A commutative non-trivial ring with unity and no zero divisors is called an integral domain. For example, the set Z of integers is an integral domain. In this article, let us study integral domain along with its definition, examples, and a few solved problems.

Table of Contents

## Definition of an Integral Domain

Let R be a non-trivial ring with unity. The ring R is said to be an integral domain if it is commutative and does not have zero divisors.

For example, the ring (ℝ, +, ⋅) is an integral domain as it is a commutative ring with unity 1 and contains no zero divisors.

## Examples of Integral Domains

A list of few examples of integral domains are given below.

- The rings (ℚ, +, ⋅), (ℤ, +, ⋅) are commutative having no zero divisors, so they are integral domains.
- The ring (ℤ
_{n}, +, ⋅) of integers modulo n is an integral domain if n is a prime number. So (ℤ_{5}, +, ⋅) is an integral domain. - The ring ℤ[i] = {a+bi : a, b ∈ ℤ} of Gaussian integers is an integral domain. Similarly, ℤ[√2] = {a+b√2 : a, b ∈ ℤ}, ℤ[√3] are integral domains.
- The ring ℤ[x] of polynomials with integer coefficients is an integral domain.

## Non-Examples of Integral Domains

There are many rings which are not integral domains. A list of such rings are given below.

- The zero ring is not an integral domain.
- The ring Z
_{6 }is not an integral domain although it is commutative. This is because Z_{6}contains zero divisors as $\bar{2} \cdot \bar{3}=\bar{0}$. - The ring 2Z is not an integral domain although it is a commutative ring with no zero divisors. Because, (2Z, +, ⋅) does not have unity.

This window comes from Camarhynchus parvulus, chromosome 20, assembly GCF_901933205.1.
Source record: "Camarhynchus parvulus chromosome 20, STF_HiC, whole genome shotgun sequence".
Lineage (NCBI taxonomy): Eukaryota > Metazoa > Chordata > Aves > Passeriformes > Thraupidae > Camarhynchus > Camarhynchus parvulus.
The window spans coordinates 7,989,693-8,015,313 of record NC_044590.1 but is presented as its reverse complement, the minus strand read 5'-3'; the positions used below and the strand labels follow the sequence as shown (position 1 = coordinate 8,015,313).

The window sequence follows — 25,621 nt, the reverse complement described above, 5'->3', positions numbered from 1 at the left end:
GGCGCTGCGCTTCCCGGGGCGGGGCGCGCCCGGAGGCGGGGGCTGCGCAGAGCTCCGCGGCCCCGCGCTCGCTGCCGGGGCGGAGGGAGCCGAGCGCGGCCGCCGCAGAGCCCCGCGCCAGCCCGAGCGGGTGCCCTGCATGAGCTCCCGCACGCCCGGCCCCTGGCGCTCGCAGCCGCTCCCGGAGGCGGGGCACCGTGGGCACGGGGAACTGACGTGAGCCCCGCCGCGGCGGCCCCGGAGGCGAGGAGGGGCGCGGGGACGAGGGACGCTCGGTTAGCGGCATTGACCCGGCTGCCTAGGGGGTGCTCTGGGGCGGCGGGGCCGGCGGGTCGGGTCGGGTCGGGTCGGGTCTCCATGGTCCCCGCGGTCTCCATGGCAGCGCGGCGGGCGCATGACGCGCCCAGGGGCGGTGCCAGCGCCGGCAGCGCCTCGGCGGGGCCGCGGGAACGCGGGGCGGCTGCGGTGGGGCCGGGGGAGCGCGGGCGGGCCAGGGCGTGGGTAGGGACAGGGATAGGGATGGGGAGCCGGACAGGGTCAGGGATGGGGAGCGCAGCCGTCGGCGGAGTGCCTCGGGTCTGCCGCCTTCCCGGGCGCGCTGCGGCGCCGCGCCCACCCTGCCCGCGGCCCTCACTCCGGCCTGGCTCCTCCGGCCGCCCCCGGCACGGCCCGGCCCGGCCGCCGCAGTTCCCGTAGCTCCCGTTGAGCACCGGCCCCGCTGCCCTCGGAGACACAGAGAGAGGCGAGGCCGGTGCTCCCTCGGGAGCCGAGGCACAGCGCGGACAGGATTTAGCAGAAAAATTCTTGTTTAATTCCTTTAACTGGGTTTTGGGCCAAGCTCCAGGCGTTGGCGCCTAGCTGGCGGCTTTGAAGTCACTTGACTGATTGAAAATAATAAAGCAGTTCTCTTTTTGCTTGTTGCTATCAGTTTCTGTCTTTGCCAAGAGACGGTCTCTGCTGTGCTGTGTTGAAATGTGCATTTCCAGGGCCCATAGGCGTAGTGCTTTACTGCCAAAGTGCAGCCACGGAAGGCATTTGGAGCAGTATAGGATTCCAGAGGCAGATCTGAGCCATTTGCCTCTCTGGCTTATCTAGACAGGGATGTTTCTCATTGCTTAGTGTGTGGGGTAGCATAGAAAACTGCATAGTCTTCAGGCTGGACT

- As the matrix ring M
_{n}(Z) is non-commutative, it is not an integral domain. - The ring C[0, 1] of continuous functions on [0, 1] contains zero divisors, so it is not an integral domain. (The product of two non-zero continuous functions can be zero). For example, take f = $\begin{cases} 2x-1, & x \in [0, \frac{1}{2}] \\ 0, & x \in [\frac{1}{2}, 1] \end{cases}$ and g = $\begin{cases} 0, & x \in [0, \frac{1}{2}] \\ 1-2x, & x \in [\frac{1}{2}, 1] \end{cases}$. See that both f and g are non-zero elements of C[0, 1] but the product fg=0. In other words, f and g are zero divisors in C[0, 1].
- The direct product ring ℤ × ℤ is not an integral domain as it contains zero divisors. Because, (1, 0) (0, 1) = (0, 0).

**Main Topic:** Introduction to Ring Theory

Prove that Every Finite Integral Domain is a Field

## Properties of Integral Domains

An integral domain D has the following properties.

1. The set of non-zero elements of an integral domain forms a commutative semigroup under multiplication.

2. The characteristic of an integral domain is either 0 or a prime number.

3. If char D = p, a prime number, then every non-zero element of (D, +) has order p.

4. In an integral domain, the cancellation property holds.

**Read Also:**

Idempotent and Nilpotent Elements

## FAQs

**Q1: What are integral domains?**

Answer: A non-trivial commutative ring with unity is called an integral domain it does not contain zero divisors. For example, (ℝ, +, ⋅), (ℚ, +, ⋅), (ℤ, +, ⋅) are integral domains.

**Q2: Is Z**

_{4}an integral domain?Answer: No, Z_{4} is not an integral domain as it contains zero divisors. Note that $\bar{2}$ is a zero divisor Z_{4}, because $\bar{2} \cdot \bar{2}=\bar{0}$.